Black Arts Vancouver: Supporting Black Artists & Community

The arts collective uplifting Black artists and supporting the Black and Indigenous community through mutual aid

Yasmine Elsayed (she/her) // Contributor

While Vancouver is known to have a plethora of art establishments, Black Arts Vancouver seeks to stand out by offering opportunities that open doors to the Pan-African community, which refers to those of Indigenous African descent. They strive to create safe spaces for Black community members to express themselves freely through creativity, made accessible. 

Established in 2018, Black Arts Vancouver, run by Chase Keetly (he/him) and Berlynn Beam (they/them), was created to make space for Black artists, creatives and community members. A place where they can feel supported, safe and uplifted in fulfilling their goals. Beam and Keetly create spaces for exploring self-expression through their workshops and classes, they continuously work to shine brightly and stand out with their original approach to art. 

As the Director of Communication Programming, Beam expressed that Vancouver’s art scene tends to be mural-based and thus why they aim to break the norms through focusing on a variety of artistic mediums. They also seek opportunities to collect funds for various projects mainly catered to supporting the Vancouver Black community while also helping Black artists gain more exposure and have their voices heard. 

Black Arts began with a 3-day workshop consisting of illustration, painting and embroidery. And through these workshops, they realized that there were a large number of interracial adoptees, “that was an eye-opening experience to have in Vancouver,” said Beam. Their experience inspired them to create one of their major ongoing projects, historical Black portraiture, which is a workshop that illuminates Black history in British Columbia. Beam explained that through this project, people would be able to better understand their roots. “It’s putting names to faces, teaching kids history through writing it.”, “you’re drawing a picture that you can take home and hang up on your wall and call back to this kind of experience,” said Beam. Further proving that the power of art can truly change the way we perceive the world’s history.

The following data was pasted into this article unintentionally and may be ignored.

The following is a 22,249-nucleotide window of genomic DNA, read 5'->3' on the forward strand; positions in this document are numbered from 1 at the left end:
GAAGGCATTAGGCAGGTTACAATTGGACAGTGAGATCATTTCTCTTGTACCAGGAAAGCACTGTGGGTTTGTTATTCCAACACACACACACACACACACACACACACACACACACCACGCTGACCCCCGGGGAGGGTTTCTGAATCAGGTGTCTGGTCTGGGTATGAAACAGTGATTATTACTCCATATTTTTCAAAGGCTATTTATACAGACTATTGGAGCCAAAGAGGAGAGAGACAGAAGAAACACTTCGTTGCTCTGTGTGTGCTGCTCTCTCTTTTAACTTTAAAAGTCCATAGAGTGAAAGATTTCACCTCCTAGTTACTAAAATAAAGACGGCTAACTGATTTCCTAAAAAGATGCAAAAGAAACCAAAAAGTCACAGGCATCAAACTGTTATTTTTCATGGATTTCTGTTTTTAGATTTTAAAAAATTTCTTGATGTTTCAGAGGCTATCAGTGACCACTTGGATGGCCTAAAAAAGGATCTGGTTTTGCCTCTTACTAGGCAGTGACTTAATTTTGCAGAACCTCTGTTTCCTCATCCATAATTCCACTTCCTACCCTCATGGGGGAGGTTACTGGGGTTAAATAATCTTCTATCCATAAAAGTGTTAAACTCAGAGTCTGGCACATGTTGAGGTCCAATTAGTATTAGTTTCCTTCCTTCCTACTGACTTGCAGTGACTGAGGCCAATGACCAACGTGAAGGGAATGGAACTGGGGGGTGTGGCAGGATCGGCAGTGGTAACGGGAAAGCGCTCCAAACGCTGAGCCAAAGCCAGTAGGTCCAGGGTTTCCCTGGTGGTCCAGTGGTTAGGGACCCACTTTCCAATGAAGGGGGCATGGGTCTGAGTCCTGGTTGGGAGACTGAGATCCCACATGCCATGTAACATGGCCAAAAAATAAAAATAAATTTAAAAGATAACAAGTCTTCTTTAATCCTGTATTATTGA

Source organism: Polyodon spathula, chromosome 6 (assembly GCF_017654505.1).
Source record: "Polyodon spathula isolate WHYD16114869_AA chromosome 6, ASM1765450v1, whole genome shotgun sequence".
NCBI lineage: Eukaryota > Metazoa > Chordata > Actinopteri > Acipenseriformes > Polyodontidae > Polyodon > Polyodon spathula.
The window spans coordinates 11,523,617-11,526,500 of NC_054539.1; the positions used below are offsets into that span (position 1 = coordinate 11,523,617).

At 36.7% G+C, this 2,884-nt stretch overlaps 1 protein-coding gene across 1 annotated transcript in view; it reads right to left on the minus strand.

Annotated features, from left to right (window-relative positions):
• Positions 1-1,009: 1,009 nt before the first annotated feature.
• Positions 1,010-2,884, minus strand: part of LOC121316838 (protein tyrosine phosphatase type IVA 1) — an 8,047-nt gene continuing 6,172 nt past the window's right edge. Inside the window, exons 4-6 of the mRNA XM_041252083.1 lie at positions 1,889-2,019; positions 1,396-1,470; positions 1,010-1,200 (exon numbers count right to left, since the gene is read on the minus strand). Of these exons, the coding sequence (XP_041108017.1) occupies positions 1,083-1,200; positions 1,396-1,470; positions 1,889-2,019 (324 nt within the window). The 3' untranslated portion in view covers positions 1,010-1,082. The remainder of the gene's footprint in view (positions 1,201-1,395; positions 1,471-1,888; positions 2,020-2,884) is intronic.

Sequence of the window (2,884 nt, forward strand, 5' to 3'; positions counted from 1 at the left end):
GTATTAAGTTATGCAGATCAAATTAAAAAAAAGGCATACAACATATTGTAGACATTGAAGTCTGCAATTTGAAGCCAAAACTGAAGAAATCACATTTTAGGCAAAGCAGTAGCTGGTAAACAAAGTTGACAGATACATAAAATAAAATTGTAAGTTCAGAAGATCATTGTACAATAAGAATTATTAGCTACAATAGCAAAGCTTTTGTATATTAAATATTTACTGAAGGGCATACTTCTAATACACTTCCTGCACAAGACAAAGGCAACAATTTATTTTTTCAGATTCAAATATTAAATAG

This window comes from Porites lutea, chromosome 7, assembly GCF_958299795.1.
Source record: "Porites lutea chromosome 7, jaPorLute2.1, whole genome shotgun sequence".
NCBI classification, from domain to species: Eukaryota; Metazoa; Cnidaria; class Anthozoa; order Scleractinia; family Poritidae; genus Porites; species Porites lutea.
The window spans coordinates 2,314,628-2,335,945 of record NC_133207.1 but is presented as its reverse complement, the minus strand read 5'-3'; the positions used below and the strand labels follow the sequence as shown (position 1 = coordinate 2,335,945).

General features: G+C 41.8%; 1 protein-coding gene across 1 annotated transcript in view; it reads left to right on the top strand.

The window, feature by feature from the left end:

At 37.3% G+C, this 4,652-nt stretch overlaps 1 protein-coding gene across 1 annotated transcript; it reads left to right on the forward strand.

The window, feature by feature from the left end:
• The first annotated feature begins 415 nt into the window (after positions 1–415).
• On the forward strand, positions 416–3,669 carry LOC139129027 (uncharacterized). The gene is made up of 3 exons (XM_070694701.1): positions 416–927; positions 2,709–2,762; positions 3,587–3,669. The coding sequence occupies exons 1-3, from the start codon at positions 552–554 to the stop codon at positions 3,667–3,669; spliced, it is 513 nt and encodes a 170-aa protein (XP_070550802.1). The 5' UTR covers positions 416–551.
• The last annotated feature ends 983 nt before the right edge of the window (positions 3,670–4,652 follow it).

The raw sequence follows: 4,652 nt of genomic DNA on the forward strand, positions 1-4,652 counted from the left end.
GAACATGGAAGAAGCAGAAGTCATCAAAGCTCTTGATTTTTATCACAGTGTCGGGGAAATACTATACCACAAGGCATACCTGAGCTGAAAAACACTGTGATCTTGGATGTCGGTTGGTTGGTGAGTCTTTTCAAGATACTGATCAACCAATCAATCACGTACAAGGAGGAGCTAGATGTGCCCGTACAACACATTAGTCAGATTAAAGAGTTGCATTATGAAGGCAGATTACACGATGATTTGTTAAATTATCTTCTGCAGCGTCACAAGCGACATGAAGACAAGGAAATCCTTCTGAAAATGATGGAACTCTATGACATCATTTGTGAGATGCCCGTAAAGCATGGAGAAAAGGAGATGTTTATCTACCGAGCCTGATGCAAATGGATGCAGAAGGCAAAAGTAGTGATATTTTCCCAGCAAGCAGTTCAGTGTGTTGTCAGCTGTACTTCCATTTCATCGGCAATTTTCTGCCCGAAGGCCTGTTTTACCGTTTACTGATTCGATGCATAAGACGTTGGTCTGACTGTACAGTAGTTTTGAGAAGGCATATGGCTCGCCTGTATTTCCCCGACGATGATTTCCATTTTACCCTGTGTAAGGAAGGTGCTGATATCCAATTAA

As for smaller ongoing projects, Black Arts aims to get work by emerging Black artists displayed in restaurants and cafes. By helping them gain exposure, they hope that the artists will be able to one day get the recognition they seek. Beam continues to explain what motivated this project, saying, “we want to build stability for young artists, for people who have never been exhibited.” Even though the initiatives may be small, it’s a great way to jump start their careers.

Collecting funds for community members is also an important part of the work Black Arts does. Currently, they are collecting funds for the Jail Bail Support. Beam explained which establishes a rotating bail fund for Black and Indigenous peoples in Vancouver. Black Arts aims to make this fund province-wide. Back to School Backpacks is another fund they are currently working on, which aims to get 1,500 backpacks, along with school stationery donated to Pan-African families. Black Arts hopes that the Vancouver community will come together and support these initiatives with these two upcoming fundraisers. “Having a supportive community can make a major difference,” said Beam. 

To contribute, visit their website ( and Instagram page @blackartsvancouver. 

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